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Winston Dookeran Calls for Integration Based on a New Development Paradigm in the Caribbean

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5 September 2013|Press Release

Official emphasized the need for a new strategy for convergence to enable the subregion to tackle external crises.


Winston Dookeran, Ministro de Relaciones Exteriores de Trinidad y Tabago, durante su conferencia magistral en la CEPAL.
Winston Dookeran, Ministro de Relaciones Exteriores de Trinidad y Tabago, durante su conferencia magistral en la CEPAL.
Foto: Carlos Vera/CEPAL

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(4 September 2013) Caribbean countries suffered greatly during the international crisis in recent years, and therefore need to develop integration based on a new development paradigm that is better able to tackle such challenges, stated Winston Dookeran, Minister of Foreign Affairs of Trinidad and Tobago, at a lecture today in ECLAC.

At the headquarters of the Economic Commission for Latin America and the Caribbean (ECLAC) in Santiago, Chile, Minister Dookeran gave a lecture on "A New Frontier for Caribbean Convergence: Integration without Borders" to an audience made up of authorities, diplomatic corps representatives and experts from international agencies.

Mr. Dookeran was received by Antonio Prado, Deputy Executive Secretary of ECLAC, who welcomed him on behalf of this United Nations regional commission, of which Trinidad and Tobago has been a member since 1962.

According to Mr. Prado "Trinidad and Tobago has just celebrated 51 years of independence, and continues to be a success story and an example to the region of a country with a strong democratic tradition [...] As pointed out by Minister Dookeran in his model of convergence, despite the daunting circumstances around us, if we are to survive then unity must embrace the whole region of  Latin America and the Caribbean".

In his lecture, Mr. Dookeran described the main political and economic trends in the world today, and outlined his convergence proposal for the Caribbean.

According to Mr. Dookeran "the external shocks that international financial institutions consider to be temporary have become permanent for small Caribbean economies. The recent world crisis in 2008 and 2009 only cost the United States 1% of its GDP. In the Caribbean, estimates for the collapse suggest that it affected between 10% and 18% of GDP (depending on the country)".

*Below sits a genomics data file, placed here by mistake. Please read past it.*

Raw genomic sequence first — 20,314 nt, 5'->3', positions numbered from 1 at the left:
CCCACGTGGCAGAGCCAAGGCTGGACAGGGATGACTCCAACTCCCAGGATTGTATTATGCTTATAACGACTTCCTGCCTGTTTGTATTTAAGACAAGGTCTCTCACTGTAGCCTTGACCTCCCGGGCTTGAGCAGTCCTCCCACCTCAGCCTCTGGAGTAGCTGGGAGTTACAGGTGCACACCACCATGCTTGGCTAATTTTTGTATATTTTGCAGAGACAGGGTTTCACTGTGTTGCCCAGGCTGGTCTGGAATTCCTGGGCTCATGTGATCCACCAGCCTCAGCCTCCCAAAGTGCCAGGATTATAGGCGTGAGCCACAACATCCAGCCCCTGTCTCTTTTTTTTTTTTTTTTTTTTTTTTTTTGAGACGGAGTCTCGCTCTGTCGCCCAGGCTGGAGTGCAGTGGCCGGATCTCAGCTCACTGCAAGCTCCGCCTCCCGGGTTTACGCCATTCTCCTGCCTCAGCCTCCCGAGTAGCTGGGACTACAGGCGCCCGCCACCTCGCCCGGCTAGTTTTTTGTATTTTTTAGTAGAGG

After emphasizing that Caribbean countries have been isolated from external events but not insulated from their consequences, Mr. Dookeran stated that there is a structural problem related to development, and that it was therefore vital to create a "new economic space", based on public-private partnerships aimed at increasing production efficiency.

He affirmed the need to implement a convergence strategy in the Caribbean based on the following four pillars: inclusive and equitable development; transformative and endogenous growth; innovative and entrepreneurial competitiveness; and adaptive and realigned institutions.

"All of these areas are related to development and refer to the paradigm that we must change", insisted Mr. Dookeran.  He said "As with any integration process, there will be winners and losers. Some winners will not have been born yet. We need to take a leap of faith towards the future and change our development".

Lastly, the Minister of Foreign Affairs of Trinidad and Tobago called on ECLAC to continue providing technical assistance to Caribbean countries so that they can build a new framework for development. He gave special recognition to Executive Secretary Alicia Bárcena, for being the main advocate of a new model of economic thought for the Caribbean region.

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